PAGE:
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" A film for the ages." - William Bernstein, The American Society for Yad Vashem
A greatest source of the Holocaust comes from testimonies of survivors through memory reconstruction in documentary films.
Filmmaker Donna Kanter always wondered what happened after they rebuilt their lives with post-war children who inherited their trauma. Did the children fill in the blanks if their parents could not speak about their experiences? Or were they inundated with harrowing images?
In Los Angeles, California, Fred Zaidman’s mother Renate spoke often of her pain but without full facts. His father Wolf virtually shut down. From the contradictions of too much emotional information and only scant clues, Fred lost a sense of belonging that disassociated him from his present.
Now, Fred embarks on a journey to discover what had happened to his family in Poland during the Shoah. His primary goal is to find a single photo of his grandparents. With only the will to push his limits, Fred constructs his family tree.
Then, he is dropped into an unknown that will reconnect him to his past. With helpers abroad, he begins to unshackle his own pain and construct his future. Finally, from Atlanta, a Baptist minister leads Fred to a graveyard in Poland where he will rescue from oblivion a single family’s fate.
And in his quest for details that endow his identity, Fred draws us into an experience that transcends the larger catastrophe – the will to love.
Photo: Fred Zaidman's parents Renate and Wolf in the Bergen-Belsen, Germany DP Camp. Renate is pregnant with her first son, Martin.
I was born in Harlem, New York, the middle of three sisters, our mother from Manhattan and father from Savannah, Georgia. Raised in Los Angeles among comedy writers, I gravitated to news reporting and documentary filmmaking.
After launching 24 documentaries for networks and digital platforms, I made LUNCH, featuring my father Hal Kanter with 11 comedy legends who had been swapping stories over matzo ball soup for 40 years.
Fred Zaidman, the first to notice LUNCH on my website, shared a gripping story. It is a privilege to share his odyssey as a son of Holocaust survivors
A member of the AFI's Directing Workshop for Women, I support women filmmakers. I was Treasurer of the TV Academy, and s Governor of the Writers Peer Group. I'm a member of the DGA, WGA, AFTRA, and IDA.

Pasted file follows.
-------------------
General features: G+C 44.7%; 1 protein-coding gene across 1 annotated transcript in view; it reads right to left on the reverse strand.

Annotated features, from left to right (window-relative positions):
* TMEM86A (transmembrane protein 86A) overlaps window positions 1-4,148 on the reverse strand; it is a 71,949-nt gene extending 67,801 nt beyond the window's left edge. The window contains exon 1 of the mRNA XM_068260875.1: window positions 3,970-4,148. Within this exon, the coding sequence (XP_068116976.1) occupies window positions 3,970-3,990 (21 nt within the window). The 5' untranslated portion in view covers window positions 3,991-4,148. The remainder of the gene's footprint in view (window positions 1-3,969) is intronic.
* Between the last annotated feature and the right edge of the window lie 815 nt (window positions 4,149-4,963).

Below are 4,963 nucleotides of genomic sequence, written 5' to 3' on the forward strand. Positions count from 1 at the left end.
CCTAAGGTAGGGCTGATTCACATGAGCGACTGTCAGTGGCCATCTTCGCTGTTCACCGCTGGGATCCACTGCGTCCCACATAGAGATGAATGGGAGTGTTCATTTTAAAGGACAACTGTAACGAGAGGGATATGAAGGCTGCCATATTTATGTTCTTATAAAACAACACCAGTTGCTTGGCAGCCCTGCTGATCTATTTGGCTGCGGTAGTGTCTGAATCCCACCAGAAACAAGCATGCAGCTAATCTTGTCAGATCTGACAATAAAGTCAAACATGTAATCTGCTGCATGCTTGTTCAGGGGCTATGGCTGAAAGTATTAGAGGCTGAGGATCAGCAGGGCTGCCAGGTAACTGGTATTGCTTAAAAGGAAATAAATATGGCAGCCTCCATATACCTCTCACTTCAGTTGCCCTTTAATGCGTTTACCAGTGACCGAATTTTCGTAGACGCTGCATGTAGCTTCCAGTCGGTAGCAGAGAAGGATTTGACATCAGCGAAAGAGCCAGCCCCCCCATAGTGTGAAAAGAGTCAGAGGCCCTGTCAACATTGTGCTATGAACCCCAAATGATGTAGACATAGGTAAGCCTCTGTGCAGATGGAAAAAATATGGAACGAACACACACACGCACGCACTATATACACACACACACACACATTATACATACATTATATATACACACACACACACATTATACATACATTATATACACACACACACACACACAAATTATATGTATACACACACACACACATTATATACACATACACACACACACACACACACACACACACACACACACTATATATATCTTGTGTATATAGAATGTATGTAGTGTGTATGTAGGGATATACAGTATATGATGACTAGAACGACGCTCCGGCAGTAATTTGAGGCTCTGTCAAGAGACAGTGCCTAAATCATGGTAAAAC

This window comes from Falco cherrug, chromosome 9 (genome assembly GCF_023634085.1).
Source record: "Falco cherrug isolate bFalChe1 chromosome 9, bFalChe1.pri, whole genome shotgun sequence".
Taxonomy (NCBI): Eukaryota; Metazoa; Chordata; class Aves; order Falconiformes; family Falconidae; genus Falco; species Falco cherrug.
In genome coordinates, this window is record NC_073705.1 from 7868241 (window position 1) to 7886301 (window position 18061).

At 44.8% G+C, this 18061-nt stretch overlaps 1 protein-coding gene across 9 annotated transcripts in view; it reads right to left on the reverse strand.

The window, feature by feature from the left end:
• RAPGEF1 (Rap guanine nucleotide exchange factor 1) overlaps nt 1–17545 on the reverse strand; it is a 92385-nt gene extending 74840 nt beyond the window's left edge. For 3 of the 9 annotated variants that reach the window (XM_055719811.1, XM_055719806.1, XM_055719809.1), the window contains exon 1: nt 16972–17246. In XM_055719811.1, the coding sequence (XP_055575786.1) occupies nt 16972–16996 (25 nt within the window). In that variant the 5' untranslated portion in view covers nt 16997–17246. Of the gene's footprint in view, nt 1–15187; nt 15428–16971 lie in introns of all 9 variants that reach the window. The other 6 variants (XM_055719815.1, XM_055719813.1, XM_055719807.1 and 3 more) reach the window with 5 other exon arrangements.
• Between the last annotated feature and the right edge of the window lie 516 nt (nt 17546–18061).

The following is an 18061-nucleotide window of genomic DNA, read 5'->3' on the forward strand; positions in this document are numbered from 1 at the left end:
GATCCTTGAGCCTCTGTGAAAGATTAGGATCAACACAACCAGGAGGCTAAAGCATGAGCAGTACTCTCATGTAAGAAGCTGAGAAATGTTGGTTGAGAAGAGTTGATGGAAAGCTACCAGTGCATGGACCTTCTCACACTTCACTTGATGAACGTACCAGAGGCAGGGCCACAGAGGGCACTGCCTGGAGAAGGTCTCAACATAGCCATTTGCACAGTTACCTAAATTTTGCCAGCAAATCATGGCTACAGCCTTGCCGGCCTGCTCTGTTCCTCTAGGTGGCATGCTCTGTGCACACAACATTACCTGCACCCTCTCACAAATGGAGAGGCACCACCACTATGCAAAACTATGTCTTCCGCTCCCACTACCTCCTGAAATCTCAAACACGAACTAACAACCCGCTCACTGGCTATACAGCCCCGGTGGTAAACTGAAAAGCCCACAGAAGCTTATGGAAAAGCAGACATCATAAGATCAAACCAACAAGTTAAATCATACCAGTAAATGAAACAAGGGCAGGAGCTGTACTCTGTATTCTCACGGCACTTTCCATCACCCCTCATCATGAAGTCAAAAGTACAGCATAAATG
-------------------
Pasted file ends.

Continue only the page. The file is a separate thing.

Photo: Donna at a memorial site in the former Bergen-Belsen Concentration Camp.
I am the son of Holocaust survivors who suffered in silence about their pain and losses during the Shoah. Perhaps they were protecting me or protecting themselves, or both.
Growing up in Los Angeles among Polish and Yiddish-speaking families, I was unsure if I belonged in the "old" world, or "new". I began working when I was 12 and developed my competitive edge in sports. I owned a lighting business and now manage my properties.
My passion in life, volunteering to help the underserved, is inspired by the compassion my parents instilled in me for the less fortunate.
But something always gnawed at me deeply. I wanted to know who my grandparents, aunts and uncles were, an invisible wall separating my past from the present. I began building a family tree from a tiny twig.
My foray into the unknown led to an incredible journey: a plethora of information, new relatives, and a surprise that I invite you to discover with me. And I hope my experience inspires your own searches.
Photo: Among 3,000 graves in the Jewish Cemetery of Radomsko, Poland, Fred Zaidman found...well, wait and see.
At Yad Vashem - The World Holocaust Remembrance Center - in Jerusalem, Holocaust Historian Gideon Greif guides Fred through the mystery of what happened to his family in Poland's Zaglembie region. Here, he tells Fred a little-known fact about tattoos at Auschwitz.
Gideon Greif specializes in the history of the Auschwitz concentration camp and its Sonderkommando. His book We Wept Without Tears inspired the Oscar winning film Son of Saul.